The School: Part 2 The Rules

October 26, 2007 at 3:09 am Leave a comment

Rules for Students A school, as we discussed, is a brick and mortar structure composed of a bunch of cells (oops! I mean classrooms.) in which children are herded where the shepherd exposes the lovely lambs to opportunities of learning. This the traditional school most of us have in mind and probably what the overwhelming most of the us have experienced. Traditional schools have names PS 45, The William Penn Elementary, Central High School or Academy of Our Lady of Good Counsel High School. There are rigid schedules: 8:40 AM to 3:10 PM. There are bells. Don’t be tardy! There were lavatories (rest rooms or bath rooms). And schools had smells! The smells changed as the day progressed.

Schools are governed by rules. There are rules for the school. There are rules for the teachers. There are rules for the pupils. There are even rules for the parents. It would take many blogs to cover all the rules. In this blog, we will briefly cover an extremely complex issue. Public schools are governed by school boards. Who are must follow the mandates of the State Board of Education. Who interprets and executes the mandates of the School Code. Which are the statues passed by the state legislature. These are the politicians we elect every so often.

There are rules that govern the number of days that schools must have on their calendar. This calendar must be approved by the school board. In Illinois there must 180 days minimum in the calendar. Four of those days can be used for Teacher Institute days (Training or development programs). Some school districts have more days on their calendar. The City of Chicago has 185 days.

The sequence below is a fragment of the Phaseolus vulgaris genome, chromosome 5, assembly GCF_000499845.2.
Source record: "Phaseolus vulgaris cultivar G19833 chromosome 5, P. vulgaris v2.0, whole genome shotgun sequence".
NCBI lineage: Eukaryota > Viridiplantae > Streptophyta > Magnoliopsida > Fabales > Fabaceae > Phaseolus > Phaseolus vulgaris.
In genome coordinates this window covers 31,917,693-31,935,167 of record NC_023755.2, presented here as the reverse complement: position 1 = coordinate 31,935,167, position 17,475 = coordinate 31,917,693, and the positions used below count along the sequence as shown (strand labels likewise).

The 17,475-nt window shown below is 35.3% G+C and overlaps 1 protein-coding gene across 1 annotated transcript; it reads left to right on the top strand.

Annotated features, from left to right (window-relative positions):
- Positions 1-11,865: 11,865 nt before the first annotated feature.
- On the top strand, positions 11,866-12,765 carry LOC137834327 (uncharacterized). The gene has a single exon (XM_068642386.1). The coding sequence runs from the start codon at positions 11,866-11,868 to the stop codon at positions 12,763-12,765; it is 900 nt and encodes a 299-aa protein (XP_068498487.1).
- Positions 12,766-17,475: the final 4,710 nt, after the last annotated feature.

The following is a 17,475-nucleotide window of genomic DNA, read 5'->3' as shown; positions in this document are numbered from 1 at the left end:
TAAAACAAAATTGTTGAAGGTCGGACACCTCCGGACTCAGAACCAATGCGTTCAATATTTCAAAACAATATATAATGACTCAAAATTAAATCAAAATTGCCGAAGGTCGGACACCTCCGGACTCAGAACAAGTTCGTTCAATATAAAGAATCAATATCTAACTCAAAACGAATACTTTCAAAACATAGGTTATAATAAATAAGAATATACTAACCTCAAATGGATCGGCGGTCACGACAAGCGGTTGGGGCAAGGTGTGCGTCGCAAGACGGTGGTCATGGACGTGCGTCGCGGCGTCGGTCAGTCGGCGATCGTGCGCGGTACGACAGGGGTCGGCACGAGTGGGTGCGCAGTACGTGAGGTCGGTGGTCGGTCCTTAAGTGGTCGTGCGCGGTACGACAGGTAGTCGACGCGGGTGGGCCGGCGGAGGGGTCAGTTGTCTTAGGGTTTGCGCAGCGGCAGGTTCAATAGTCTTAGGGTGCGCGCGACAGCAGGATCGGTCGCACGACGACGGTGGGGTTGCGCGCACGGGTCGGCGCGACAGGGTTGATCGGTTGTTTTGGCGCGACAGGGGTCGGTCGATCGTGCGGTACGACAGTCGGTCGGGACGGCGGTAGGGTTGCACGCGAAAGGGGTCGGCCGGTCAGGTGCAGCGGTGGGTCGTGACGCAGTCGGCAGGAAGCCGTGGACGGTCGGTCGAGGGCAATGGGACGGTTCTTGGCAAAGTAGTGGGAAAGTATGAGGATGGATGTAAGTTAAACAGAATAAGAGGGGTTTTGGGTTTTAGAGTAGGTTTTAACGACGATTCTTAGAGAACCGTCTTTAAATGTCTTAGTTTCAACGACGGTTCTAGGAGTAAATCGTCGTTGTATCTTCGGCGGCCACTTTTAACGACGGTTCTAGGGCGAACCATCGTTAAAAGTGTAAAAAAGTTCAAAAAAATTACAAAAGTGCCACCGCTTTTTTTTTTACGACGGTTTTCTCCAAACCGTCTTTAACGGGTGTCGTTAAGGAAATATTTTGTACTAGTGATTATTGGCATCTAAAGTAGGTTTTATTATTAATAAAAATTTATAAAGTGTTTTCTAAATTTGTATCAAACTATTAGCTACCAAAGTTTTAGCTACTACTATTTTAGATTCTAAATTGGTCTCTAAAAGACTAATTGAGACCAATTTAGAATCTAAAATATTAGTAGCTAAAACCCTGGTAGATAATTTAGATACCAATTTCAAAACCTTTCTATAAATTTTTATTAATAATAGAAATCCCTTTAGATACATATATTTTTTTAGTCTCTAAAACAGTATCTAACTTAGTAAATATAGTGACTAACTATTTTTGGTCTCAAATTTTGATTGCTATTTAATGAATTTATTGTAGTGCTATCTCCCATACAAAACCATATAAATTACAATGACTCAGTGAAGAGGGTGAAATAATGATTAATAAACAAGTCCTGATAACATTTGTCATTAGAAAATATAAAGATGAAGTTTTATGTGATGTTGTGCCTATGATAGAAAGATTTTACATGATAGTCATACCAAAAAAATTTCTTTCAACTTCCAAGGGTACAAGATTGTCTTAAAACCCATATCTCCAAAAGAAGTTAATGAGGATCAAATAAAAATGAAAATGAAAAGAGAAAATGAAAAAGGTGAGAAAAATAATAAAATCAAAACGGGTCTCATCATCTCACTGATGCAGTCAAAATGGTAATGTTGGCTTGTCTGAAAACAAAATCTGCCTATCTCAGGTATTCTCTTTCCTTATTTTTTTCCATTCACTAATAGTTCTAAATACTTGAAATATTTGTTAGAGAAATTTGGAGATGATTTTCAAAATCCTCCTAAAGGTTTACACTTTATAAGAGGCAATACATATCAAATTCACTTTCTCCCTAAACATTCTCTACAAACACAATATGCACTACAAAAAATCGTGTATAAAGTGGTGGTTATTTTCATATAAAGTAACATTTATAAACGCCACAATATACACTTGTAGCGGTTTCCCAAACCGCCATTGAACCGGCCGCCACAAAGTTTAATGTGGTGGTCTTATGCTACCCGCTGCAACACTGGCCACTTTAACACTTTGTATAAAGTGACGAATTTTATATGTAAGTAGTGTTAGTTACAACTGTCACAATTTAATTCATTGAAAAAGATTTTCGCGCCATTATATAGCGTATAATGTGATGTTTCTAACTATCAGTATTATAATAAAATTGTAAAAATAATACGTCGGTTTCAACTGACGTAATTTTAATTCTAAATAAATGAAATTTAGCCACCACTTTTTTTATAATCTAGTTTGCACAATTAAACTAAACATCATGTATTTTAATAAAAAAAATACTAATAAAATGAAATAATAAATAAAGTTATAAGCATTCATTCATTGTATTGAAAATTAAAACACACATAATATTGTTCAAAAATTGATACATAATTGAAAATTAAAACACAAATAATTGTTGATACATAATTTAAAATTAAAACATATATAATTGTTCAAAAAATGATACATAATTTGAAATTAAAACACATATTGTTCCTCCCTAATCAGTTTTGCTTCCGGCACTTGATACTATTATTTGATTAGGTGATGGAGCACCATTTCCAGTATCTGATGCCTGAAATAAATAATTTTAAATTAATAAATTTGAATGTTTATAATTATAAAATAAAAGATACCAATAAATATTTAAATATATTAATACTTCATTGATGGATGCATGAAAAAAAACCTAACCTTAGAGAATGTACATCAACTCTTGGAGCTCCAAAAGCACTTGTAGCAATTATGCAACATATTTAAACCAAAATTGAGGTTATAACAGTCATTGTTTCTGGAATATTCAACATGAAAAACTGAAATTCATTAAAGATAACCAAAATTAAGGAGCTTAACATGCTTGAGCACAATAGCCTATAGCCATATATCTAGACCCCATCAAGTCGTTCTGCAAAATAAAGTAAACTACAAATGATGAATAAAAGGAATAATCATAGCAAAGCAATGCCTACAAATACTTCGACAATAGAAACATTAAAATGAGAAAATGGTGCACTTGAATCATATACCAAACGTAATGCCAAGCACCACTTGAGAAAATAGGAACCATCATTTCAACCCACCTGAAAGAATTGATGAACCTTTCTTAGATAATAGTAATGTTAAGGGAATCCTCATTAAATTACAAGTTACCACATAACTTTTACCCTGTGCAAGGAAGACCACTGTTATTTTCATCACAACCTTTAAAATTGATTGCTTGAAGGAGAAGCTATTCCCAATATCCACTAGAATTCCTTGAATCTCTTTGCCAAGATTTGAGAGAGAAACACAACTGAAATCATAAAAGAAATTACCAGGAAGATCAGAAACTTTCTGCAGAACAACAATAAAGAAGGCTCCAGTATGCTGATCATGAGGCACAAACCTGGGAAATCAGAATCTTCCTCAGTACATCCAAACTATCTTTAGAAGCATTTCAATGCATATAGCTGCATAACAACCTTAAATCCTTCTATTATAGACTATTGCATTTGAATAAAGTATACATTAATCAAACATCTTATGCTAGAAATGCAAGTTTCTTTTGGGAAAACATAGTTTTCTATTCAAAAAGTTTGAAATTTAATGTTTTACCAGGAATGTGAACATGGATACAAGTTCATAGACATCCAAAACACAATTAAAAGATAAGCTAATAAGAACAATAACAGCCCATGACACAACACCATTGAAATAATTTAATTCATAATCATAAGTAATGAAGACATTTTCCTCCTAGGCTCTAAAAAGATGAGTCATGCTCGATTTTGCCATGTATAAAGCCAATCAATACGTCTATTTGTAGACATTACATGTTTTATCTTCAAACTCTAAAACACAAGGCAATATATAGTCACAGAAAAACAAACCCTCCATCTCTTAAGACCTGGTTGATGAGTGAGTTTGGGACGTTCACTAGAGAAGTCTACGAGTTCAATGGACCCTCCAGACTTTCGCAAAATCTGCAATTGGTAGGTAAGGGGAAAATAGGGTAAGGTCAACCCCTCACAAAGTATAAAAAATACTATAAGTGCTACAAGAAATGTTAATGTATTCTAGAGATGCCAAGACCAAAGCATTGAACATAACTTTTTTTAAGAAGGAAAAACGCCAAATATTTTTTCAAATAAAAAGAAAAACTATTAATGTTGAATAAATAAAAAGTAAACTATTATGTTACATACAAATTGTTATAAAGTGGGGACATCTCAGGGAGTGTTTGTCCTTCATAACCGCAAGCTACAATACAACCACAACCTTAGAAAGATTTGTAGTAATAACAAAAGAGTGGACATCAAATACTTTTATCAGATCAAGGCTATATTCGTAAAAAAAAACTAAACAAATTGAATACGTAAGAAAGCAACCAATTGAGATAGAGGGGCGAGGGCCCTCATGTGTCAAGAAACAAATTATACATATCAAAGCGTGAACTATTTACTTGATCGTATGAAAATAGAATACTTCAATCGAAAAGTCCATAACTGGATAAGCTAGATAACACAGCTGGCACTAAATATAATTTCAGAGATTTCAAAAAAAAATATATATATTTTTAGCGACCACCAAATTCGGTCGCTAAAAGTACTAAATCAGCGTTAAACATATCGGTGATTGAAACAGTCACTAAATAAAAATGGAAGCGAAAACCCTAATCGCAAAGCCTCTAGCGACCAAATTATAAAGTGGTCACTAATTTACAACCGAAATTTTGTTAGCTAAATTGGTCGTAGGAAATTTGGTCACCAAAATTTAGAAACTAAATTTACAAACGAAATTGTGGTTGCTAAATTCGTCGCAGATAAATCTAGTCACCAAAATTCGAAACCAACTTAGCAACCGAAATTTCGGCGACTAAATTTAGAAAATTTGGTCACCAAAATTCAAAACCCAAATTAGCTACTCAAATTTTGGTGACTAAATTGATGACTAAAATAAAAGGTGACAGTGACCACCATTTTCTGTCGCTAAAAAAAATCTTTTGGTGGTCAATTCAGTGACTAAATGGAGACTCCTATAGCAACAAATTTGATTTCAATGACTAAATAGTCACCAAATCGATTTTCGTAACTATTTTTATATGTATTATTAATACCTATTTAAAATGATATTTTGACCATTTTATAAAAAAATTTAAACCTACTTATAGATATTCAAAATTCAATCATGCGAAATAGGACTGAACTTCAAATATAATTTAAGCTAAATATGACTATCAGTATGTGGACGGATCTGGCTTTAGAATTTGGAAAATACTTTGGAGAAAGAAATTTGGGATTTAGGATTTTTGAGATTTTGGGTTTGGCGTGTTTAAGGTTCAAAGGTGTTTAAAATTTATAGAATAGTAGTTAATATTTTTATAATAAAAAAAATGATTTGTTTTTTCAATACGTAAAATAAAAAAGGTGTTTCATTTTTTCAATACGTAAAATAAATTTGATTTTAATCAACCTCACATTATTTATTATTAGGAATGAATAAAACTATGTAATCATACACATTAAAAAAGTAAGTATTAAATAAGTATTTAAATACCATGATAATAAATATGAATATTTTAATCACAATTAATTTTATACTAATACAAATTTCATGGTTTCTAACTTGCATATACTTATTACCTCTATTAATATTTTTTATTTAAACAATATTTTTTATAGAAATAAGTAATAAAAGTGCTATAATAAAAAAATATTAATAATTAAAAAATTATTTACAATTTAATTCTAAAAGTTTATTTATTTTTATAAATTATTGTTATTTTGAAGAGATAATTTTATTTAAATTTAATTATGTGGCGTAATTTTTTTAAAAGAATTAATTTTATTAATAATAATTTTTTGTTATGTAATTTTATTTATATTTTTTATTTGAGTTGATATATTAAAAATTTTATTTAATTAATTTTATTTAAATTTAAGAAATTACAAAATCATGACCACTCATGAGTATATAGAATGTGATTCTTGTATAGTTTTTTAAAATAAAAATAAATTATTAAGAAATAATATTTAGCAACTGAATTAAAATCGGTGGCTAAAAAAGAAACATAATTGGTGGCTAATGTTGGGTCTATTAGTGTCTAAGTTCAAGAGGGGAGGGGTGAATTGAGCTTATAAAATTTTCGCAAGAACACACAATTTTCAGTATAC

There are rules to cover the amount of time spent in school. There are so many minutes required for subject area in the elementary schools (Grades 1-8). High schools have minimum credits for subject areas. Each year schools must file forms to show their time distribution. The quality of a school involves the time distribution on the elementary grade and the number of credits achieved on the secondary level.

It is the number of days and time on task that politicians propagandize as solutions to school problems. “Keep those kids in school longer.” I can hear the political candidate bellowing. “More time in the school day and on task.” This has been the “quick answer” solution to apparent problems in education. This is the madness that has stripped away recess in many schools and the 15- or 20-lunch period. Remember when there was recess, hat or cold. There was milk and cookie time. Lunch was an hour. There were some pretty bright and good people that graduated from those schools. They could  add and subtract, read and write, laugh and cry, think and solve a problem; they were for the most part somewhat well adjusted individuals.

So what happened to the rules that used to run our schools. Tests and more tests and even more tests.


Entry filed under: school.

The School: Part 1 The Building The School: Part 3 Testing

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October 2007
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